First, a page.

Frequently Asked Questions
Yes. Our Windows Mobile platform sports a SIP interface, but up until this point we have not had much demand for a full VoIP client. This same SIP interface is ready for streaming H.264 video negotiation should a customer wish to explore this.
Yes, but that probably isn’t the best place to implement. The heartbeat is best used to move pointers such that if one was making a video stream available as a resource/sensor, other subscriber endpoints could know that it was available via the heartbeat. An endpoint that wished to consumer the stream would do so via the above referenced SIP stack. Video will likely be implemented as a BTAC plugin and then expose the service to others via the heartbeat.
Possibly. BTAC is not a Patient Record system, does not manipulate data, and is not a medical data management tool. We merely “collect and push” data. However, there is some gray area around our plugin interface which is requiring that we look into this question. Devices, such as PulseOx, heartrate monitors and other bio-telemetry sensors are examples of products that do need this FDA approval.
BTAC does have some ability to provide "network awareness" inside of buildings, tunnels, and hulls of ships. The BTAC software runs on Commercial Off The Shelf smartphones from any carrier. If the smartphone sports WIFI capability and WIFI is turned on, the BTAC software will also report proximity to wireless access points (WAP). The caveat being one would need to have some level of signal intelligence as to where a specific WAP was inside of a structure, or, teams can carry in small puck-sized WIFI beacons that broadcast a signal that is tied to a CONOP and designated placement location.
BTAC is a software solution that can ride on any mobile device that supports Windows Mobile 5/6, Windows XP/Vista/7 laptop, or Android 2.2 or above. If the hardware can provide alternative exfil methods and can assign an IP address, BTAC will work provided the device is using one of the operating systems described above.
BTAC leverages the Bonjour protocol to discover and communicate with other BTAC/Command Center modes on a WIFI local area network. Bonjour is conducive to this because it can navigate network hierarchies.
Yes. Blueforce will “listen” for wireless access points and report the four loudest as part of the extended presence heartbeat. The software will report decibel readings for security protected WAPs.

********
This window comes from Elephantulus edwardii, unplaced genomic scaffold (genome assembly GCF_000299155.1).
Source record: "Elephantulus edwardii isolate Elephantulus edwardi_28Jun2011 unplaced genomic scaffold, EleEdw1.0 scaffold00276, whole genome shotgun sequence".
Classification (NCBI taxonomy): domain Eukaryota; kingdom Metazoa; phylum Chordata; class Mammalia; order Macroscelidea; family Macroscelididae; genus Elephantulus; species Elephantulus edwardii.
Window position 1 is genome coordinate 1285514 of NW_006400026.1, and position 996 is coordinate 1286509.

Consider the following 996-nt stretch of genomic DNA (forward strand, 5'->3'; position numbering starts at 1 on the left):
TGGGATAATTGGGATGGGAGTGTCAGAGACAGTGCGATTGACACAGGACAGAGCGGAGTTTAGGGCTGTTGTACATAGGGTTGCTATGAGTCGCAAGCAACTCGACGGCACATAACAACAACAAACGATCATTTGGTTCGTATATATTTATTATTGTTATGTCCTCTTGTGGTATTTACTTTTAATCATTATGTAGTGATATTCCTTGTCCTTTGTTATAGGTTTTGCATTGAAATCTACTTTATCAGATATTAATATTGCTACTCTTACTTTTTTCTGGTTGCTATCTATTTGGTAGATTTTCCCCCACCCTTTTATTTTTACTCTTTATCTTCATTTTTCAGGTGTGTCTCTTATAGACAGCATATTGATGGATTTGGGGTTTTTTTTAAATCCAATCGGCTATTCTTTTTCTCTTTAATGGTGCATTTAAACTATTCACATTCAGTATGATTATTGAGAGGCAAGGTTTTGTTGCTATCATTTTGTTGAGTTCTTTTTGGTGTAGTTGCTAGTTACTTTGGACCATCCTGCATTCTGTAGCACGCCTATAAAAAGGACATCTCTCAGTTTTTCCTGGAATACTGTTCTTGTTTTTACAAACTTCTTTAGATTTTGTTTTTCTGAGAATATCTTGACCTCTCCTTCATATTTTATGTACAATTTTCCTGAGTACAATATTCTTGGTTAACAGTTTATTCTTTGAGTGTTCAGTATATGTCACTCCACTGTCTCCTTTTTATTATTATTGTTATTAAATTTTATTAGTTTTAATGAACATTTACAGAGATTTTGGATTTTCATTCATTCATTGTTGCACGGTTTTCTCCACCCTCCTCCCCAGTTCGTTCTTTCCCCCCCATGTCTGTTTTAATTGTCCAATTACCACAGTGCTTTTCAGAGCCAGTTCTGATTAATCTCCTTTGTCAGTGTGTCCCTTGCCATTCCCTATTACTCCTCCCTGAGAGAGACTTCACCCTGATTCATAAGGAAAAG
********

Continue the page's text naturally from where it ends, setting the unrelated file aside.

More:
We have worked with a number of very small, low power devices.
All of them need a 5V power source, but we have outfitted them with solar or landline chargeable mini power packs and they run for hours on end. In all cases, we have seen them pulled out of the COTS enclosures and put into ballistic enclosures.
Given BTAC is a software solution, we use whatever data communications path is provided us by the underlying hardware platform. We have not tested all variations, but we do not believe the solution will impact when used with terrestrial broadband smart devices.
No necessarily. If the SSID is not broadcast, others will not be able to "see" it (unless they have sophisticated signal intelligence collection gear). While turning broadcast off is one CONOP, there are others that can be used to mask an SSID and have it “blend” into a surrounding.
FIPS 140-2 certification is specific to the crypto provider which is essentially a set of cryptographic routines housed in a cryptographic software module. NIAP/Common Criteria certification is specific to how the software application leverages and makes calls into the crypto provider. The former is specific to ensuring the crypto algorithms are sound, while the latter is more specific to the application calls into the provider and ensuring there are no back doors and other.